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Willy’s Slippers

Posted by Mummy Dearest on Nov-6-2001

Huize Doorn is one of my favorite places in The Netherlands. I’ve actually only been there once, around 6 years ago, but it’s high on my list to revisit. Perhaps when The Father retires, or I learn how to drive, whichever may come first.

Huize Doorn is where the Kaiser lived from 1920- 1941. Unlike many royal accommodations, Huize Doorn is really just a large villa, and remains very much in the state it was when the Kaiser ( Willy) lived there. And the tour really lets you see just about everything- the kitchens, the bathrooms, the dining room table ( still set with the cutlery designed especially for Willy : a fork with one sharpened edge, which functioned as a knife as well), his wife’s bedroom, left intact from the day of her death.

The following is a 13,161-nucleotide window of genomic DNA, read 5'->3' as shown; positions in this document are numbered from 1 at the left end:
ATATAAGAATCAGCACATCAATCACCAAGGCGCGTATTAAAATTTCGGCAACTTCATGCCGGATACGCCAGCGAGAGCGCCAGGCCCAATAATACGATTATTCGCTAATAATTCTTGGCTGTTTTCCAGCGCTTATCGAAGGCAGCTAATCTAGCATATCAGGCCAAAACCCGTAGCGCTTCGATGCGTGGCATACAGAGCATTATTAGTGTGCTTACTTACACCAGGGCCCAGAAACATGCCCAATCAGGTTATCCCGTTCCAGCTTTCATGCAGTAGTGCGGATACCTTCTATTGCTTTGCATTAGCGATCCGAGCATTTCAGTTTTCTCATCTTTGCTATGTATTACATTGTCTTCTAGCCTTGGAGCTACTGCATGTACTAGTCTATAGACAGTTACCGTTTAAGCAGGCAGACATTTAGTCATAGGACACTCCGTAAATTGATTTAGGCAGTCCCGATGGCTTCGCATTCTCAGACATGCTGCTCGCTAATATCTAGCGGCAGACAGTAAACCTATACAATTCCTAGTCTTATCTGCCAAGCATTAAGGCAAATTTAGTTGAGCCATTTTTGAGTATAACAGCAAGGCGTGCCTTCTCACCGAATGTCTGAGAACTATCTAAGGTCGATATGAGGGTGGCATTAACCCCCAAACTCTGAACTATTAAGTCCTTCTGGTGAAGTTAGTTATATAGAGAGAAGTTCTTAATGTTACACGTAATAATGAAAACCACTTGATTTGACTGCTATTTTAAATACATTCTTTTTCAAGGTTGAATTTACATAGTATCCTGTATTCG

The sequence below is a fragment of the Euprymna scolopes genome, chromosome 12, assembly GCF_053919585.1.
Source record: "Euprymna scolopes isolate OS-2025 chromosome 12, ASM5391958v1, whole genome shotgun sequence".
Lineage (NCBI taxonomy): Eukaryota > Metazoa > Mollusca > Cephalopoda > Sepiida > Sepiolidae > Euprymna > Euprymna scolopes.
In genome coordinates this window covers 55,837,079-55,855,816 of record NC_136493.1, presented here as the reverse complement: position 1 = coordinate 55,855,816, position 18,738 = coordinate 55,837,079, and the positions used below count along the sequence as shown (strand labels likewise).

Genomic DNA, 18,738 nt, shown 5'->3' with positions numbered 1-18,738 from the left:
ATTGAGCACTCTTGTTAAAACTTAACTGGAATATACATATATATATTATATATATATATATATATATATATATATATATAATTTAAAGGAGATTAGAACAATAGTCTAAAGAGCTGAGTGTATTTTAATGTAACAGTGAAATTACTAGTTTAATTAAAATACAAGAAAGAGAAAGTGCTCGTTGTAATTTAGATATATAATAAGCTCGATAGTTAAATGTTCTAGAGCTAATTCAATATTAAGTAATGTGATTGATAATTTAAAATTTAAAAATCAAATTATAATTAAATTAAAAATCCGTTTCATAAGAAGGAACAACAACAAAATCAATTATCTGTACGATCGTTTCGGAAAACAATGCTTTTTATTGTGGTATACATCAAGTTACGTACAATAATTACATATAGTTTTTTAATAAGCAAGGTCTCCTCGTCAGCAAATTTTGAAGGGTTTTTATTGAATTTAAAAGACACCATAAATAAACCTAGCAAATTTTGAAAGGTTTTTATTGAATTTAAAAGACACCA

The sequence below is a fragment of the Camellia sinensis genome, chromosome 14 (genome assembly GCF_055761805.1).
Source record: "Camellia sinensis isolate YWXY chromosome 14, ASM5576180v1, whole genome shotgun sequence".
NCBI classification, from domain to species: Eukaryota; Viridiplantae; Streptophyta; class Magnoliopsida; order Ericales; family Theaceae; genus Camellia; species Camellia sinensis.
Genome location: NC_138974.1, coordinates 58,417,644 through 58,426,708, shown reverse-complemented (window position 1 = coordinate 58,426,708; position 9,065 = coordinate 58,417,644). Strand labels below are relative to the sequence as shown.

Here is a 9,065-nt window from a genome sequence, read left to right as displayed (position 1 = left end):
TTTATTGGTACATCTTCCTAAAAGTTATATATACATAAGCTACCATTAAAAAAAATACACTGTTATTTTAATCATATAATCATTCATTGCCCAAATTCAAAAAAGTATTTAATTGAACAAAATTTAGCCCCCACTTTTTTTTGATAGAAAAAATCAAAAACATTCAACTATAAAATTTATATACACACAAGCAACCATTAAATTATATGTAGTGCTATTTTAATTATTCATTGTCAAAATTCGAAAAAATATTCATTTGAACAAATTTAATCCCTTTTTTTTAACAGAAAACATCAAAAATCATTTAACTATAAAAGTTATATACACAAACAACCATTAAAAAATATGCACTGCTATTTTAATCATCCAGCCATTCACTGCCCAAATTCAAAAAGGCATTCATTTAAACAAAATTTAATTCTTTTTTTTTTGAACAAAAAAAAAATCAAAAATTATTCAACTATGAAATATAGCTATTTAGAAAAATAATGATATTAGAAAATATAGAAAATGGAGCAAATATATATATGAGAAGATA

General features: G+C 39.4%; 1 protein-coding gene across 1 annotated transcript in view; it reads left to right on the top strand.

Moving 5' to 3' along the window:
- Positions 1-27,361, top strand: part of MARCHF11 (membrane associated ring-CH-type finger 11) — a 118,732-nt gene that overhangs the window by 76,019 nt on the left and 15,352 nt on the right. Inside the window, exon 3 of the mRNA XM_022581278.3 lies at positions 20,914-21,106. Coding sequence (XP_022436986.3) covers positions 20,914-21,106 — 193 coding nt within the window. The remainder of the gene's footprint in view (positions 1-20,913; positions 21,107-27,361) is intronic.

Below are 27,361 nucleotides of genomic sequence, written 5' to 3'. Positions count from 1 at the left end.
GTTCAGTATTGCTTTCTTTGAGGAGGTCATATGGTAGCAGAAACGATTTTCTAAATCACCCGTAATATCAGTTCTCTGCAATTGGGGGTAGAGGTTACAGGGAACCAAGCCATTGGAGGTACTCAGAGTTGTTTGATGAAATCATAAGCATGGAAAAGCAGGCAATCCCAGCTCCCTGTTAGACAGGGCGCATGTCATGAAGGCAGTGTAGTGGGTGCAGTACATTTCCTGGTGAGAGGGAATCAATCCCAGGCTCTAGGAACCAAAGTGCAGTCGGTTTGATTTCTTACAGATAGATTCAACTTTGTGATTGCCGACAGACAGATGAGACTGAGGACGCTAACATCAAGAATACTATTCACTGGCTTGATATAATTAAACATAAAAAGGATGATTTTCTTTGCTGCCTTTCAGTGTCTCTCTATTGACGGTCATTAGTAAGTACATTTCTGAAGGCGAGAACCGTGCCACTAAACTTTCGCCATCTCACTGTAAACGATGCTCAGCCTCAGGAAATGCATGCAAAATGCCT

My favorite ? Willy’s bedroom, complete with a portrait of Granny ( Queen Victoria) over the headboard, and his carpet slippers placed on the floor next to the bed.

Willy is buried on the grounds of Huize Doorn, as well as his string of beloved dachshunds. That’s right, dachshunds. One really would have thought he was more of a rottweiler kind of guy, but no, Willy’s pooch of preference was a dachshund !

  1. Joe Dougherty Said,

    I did a Google search, looking for information pertaining to a requirement to fill host positions for a new television production the DIY Network is preparing to launch and…somehow, I landed here. (?) Is this an online journal of sorts?